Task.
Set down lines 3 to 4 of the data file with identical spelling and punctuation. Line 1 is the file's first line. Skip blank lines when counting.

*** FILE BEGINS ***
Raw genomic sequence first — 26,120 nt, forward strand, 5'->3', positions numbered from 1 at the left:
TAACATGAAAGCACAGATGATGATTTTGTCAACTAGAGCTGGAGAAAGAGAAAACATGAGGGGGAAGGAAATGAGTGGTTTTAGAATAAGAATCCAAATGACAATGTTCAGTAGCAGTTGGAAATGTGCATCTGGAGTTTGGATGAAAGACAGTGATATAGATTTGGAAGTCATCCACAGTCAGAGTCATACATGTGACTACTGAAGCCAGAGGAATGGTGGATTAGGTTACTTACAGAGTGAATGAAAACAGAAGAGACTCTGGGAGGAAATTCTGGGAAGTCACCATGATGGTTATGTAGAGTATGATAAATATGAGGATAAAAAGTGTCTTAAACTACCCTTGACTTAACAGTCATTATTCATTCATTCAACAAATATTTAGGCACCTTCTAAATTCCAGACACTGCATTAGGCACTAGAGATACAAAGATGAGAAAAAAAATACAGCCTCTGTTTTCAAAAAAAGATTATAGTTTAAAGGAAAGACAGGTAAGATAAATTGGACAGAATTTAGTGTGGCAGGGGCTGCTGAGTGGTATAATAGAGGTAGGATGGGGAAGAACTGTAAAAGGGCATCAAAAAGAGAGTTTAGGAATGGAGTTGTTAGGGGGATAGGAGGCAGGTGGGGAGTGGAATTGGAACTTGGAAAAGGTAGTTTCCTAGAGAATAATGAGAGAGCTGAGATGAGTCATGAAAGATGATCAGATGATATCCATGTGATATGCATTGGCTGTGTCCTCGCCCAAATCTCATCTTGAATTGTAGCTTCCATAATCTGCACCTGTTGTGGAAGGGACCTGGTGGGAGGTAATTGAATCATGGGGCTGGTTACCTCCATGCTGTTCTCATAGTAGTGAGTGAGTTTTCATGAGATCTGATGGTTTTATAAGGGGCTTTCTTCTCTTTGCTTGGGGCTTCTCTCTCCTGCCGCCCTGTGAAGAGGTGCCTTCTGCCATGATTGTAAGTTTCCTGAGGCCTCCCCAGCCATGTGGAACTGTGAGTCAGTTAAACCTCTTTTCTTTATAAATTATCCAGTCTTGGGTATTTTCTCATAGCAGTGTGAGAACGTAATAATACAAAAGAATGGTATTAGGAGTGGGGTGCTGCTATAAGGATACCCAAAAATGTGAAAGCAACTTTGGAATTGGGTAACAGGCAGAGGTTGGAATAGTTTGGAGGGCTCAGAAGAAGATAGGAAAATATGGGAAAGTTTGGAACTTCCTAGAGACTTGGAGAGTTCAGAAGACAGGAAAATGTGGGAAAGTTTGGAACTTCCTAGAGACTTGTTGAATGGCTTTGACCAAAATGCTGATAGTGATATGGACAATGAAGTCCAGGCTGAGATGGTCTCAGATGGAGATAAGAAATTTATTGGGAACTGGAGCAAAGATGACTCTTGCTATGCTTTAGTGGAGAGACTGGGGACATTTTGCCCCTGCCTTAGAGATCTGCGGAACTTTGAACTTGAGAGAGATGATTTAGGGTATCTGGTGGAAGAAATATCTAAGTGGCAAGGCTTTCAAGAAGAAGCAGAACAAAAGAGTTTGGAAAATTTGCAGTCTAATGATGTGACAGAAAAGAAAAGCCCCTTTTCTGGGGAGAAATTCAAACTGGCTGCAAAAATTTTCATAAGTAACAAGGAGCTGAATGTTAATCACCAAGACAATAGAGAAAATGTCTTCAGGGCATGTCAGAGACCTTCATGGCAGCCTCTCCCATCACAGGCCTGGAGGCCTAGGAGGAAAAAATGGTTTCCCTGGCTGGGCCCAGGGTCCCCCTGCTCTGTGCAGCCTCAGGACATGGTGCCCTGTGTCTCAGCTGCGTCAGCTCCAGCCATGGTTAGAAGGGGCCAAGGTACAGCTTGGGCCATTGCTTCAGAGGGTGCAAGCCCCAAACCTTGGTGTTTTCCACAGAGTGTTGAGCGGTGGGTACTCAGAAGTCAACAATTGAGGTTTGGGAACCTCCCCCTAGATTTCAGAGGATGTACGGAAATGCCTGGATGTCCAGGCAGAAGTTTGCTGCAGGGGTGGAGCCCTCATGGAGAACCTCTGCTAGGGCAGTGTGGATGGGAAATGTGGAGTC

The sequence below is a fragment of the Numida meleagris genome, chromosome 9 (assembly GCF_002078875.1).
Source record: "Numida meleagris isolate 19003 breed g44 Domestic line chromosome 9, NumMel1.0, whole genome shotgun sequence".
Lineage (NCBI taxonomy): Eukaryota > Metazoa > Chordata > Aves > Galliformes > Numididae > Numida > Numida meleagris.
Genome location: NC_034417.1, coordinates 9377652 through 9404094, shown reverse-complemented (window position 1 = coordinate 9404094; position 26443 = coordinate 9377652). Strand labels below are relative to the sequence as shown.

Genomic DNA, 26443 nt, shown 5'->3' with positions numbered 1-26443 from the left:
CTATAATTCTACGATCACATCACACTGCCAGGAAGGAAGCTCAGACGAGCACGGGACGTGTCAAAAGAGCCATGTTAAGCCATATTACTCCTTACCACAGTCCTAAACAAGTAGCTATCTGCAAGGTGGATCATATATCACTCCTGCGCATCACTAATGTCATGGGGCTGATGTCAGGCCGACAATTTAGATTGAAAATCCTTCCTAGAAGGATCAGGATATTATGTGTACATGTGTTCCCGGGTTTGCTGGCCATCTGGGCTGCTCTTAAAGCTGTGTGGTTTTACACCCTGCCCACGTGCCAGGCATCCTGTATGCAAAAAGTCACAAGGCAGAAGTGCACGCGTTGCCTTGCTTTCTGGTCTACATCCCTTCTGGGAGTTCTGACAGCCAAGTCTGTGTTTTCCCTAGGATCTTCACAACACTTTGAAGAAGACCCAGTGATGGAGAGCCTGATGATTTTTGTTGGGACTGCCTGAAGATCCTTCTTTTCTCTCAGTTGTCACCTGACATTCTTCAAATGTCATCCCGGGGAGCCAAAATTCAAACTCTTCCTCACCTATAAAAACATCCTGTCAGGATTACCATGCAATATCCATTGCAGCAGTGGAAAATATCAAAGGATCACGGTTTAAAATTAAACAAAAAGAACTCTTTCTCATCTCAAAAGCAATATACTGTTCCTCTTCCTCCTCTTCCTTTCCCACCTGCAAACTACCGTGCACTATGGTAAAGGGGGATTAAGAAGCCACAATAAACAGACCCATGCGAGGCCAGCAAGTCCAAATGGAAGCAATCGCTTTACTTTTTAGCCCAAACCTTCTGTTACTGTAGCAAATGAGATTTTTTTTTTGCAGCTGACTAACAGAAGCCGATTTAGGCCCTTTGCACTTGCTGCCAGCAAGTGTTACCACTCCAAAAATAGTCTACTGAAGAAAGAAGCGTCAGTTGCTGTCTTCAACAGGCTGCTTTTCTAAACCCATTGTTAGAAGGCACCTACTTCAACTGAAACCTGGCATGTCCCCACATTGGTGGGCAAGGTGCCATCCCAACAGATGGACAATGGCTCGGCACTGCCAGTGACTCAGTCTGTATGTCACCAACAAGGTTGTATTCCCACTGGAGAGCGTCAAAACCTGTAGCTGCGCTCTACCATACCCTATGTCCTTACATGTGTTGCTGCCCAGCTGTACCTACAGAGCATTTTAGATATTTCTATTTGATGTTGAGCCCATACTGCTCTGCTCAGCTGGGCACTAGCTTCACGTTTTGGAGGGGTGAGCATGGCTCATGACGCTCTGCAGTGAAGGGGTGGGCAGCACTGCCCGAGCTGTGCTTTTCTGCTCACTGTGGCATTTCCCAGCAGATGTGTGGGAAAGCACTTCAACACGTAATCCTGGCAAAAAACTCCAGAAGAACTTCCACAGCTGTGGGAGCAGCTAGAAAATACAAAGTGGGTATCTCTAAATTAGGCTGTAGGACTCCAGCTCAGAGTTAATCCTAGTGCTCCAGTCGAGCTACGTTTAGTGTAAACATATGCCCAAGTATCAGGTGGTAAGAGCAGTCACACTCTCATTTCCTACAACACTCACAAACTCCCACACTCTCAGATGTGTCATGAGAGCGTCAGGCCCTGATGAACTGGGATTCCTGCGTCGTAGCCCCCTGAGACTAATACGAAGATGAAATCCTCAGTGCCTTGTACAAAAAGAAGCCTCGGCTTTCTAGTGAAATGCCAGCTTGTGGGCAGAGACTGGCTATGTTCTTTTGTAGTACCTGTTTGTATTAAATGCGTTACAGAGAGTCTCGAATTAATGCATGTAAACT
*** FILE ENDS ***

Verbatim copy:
The sequence below is a fragment of the Numida meleagris genome, chromosome 9 (assembly GCF_002078875.1).
Source record: "Numida meleagris isolate 19003 breed g44 Domestic line chromosome 9, NumMel1.0, whole genome shotgun sequence".